Spanish Bluebells (Hyacinthoides hispanica)

Spanish Bluebells (Hyacinthoides hispanica), in this instance resembling the cultivar ‘Excelsior’. Famous as a horticultural armada that has jeopardised the future of England’s native bluebell woodlands, but only a very infrequent garden escape in Victoria. In fact, Spanish Bluebells have escaped cultivation so infrequently here that ALA has just two collection records in the Melbourne metropolitan, and six total in the state.
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I stumbled upon this cluster of plants below the edge of a public car park, on a narrow terrace above earthen batter and the Mernda/Hurstbridge tracks on their approach to Flinders Street Station. The plants are somewhat amazingly positioned, as they are growing beneath a large Nightshade (one of our mysterious hairy Solanums, more soon) on an island of accumulated matter atop a concrete utility chamber. Likely originating in garden waste (given the location, tipped quite literally out of the back of a car), this would appear to be the extent of the established plants although there is always the possibility that the colony will spread onto the batter..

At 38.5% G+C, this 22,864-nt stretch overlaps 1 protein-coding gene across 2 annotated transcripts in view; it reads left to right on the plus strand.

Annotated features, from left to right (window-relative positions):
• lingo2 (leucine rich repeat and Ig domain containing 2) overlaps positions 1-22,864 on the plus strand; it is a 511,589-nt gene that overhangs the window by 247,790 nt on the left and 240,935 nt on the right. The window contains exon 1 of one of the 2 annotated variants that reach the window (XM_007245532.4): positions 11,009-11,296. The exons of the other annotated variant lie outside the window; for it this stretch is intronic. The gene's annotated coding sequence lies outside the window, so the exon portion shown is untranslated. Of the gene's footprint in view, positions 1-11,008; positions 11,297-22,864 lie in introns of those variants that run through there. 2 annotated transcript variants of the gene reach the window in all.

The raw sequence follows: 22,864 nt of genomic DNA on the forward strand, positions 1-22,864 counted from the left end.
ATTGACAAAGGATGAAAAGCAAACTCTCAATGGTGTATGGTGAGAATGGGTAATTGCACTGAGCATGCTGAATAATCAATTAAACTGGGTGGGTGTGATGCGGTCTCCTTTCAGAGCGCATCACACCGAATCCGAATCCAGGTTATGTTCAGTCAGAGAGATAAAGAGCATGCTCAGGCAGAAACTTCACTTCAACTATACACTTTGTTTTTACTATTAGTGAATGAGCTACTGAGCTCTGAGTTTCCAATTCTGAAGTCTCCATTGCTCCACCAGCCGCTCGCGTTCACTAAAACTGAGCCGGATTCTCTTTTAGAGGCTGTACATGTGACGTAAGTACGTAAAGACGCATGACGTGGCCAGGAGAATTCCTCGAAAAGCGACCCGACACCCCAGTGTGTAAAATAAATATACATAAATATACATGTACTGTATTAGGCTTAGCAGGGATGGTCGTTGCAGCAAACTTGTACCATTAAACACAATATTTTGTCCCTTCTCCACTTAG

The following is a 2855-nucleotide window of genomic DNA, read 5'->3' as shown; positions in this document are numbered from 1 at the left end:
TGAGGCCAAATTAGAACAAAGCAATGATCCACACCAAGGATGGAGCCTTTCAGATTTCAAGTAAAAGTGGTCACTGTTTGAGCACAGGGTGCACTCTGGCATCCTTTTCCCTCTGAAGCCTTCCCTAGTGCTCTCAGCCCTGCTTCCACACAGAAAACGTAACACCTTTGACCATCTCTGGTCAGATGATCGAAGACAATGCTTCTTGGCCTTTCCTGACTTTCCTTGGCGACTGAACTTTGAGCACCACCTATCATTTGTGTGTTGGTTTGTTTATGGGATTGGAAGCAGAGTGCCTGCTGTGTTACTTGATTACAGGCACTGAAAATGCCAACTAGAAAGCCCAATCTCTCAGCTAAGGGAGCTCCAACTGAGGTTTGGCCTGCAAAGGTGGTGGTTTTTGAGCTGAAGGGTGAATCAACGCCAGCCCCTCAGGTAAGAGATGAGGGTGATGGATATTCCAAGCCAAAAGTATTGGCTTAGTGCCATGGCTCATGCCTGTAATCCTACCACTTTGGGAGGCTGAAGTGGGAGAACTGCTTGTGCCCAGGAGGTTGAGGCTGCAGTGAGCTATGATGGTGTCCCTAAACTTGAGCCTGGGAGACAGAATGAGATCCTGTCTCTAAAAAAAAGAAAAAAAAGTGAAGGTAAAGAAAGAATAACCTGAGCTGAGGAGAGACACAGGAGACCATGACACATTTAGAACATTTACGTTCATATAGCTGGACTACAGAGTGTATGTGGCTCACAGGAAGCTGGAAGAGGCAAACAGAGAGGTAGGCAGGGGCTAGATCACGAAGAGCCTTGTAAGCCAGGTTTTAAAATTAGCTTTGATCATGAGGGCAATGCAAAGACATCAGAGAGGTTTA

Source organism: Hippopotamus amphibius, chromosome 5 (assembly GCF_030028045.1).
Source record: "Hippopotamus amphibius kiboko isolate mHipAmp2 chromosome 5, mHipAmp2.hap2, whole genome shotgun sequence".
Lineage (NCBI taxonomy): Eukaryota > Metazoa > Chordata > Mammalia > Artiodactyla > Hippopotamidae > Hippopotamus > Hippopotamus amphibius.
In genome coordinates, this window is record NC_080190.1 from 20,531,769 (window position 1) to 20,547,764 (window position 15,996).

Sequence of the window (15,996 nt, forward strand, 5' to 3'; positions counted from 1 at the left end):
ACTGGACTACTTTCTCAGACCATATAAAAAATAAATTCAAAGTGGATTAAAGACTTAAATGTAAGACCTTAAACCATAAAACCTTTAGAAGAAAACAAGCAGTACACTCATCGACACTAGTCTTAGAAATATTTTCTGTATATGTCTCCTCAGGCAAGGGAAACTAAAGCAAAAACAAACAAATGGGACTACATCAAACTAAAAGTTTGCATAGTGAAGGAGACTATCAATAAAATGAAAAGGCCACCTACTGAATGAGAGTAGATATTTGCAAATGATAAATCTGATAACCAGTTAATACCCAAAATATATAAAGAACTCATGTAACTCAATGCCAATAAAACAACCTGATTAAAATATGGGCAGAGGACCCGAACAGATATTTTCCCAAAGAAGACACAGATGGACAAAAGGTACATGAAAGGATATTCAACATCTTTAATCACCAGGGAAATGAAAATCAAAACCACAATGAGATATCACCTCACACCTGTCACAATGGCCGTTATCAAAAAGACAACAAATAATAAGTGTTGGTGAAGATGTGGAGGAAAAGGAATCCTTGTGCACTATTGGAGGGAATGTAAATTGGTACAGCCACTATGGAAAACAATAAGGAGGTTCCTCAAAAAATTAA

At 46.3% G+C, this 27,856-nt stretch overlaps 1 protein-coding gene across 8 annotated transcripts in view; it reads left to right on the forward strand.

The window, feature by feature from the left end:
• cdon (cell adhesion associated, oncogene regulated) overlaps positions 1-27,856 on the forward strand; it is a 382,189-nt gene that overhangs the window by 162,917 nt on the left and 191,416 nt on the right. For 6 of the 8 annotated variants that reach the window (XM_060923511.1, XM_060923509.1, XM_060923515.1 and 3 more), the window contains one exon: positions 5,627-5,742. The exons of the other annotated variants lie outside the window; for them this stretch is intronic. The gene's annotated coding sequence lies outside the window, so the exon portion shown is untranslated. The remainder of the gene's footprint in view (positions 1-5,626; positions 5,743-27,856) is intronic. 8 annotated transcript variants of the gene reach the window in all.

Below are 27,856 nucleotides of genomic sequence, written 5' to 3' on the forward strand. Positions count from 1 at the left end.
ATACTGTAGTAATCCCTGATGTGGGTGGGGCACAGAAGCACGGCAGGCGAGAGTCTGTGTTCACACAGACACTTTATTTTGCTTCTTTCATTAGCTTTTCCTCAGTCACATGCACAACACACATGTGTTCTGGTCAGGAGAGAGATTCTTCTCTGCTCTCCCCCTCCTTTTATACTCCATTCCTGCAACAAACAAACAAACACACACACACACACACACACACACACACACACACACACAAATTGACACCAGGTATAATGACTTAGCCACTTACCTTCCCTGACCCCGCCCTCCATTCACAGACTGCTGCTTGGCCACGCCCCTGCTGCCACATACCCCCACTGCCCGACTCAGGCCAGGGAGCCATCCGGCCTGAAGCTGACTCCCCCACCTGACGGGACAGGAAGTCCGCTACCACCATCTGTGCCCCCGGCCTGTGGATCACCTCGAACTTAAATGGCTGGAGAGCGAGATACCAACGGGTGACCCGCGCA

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Search for information about Hyacinthoides hispanica in the Flora of Victoria

View information and occurrences of Hyacinthoides hispanica on the Atlas of Living Australia

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